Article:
In 1919, Nancy Astor became the first female MP to sit in the House of Commons following a by-election win in Plymouth-Sutton. Astor100 marks the importance of this feminist milestone and raises awareness of Astor as an advocate for women and children in a male-dominated Parliament while recognising her imperfections.
A campaign to raise a statue of Astor became the media centrepiece for the programme. GWR named a train the ‘Nancy Astor’ which carried VIPs to Plymouth for the statue unveiling by Theresa May. At Cliveden, working with the National Trust, Dr Turner challenged how women are represented – not just in a domestic setting but as pioneers in politics. She also worked with the Astor family to capture memories of Astor as a grandmother, which are now held at the British Library.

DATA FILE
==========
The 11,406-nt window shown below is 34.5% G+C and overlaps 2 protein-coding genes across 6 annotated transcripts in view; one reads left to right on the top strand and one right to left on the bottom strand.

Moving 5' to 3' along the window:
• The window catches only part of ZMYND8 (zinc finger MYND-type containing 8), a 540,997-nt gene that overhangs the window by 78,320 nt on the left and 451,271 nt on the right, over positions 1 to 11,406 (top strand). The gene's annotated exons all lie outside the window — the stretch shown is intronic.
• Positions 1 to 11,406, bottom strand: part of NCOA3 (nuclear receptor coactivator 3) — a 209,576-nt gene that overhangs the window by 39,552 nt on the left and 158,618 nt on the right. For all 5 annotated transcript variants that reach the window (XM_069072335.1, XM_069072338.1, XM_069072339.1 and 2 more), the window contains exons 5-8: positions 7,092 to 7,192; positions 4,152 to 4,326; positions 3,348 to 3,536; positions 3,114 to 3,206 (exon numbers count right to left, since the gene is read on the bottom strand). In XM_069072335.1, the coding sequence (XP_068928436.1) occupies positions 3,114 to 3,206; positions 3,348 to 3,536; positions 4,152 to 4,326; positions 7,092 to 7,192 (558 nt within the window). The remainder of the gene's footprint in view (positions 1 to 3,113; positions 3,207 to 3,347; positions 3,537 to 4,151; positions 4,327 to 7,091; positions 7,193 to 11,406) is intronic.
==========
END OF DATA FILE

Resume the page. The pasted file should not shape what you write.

The Astor100 celebrations were inspired by archival material held at the University and turned into an online exhibition – ‘An Unconventional MP’ – which illustrates Astor’s political career. An associated social media campaign generated over 4 million engagements.
Events included exhibitions in Westminster and high-profile public lectures around the UK. Dr Turner’s ongoing engagement with Parliament and MPs has helped them draw parallels to challenges that women in politics still face today. Astor100 has become the benchmark against which women’s parliamentary history is now measured.
In partnership with Speaker’s Committee on Art in Parliament, Parliamentary Archives and History of Parliament, Astor family, National Trust Cliveden, Nancy Astor Statue Committee, Great Western Railway, Conservative History Group, 50:50 Parliament.
Funded by Conservative History Group, History of Parliament, University of Reading
Shortlisted for the University Research Engagement and Impact Awards 2020
First published: June 2020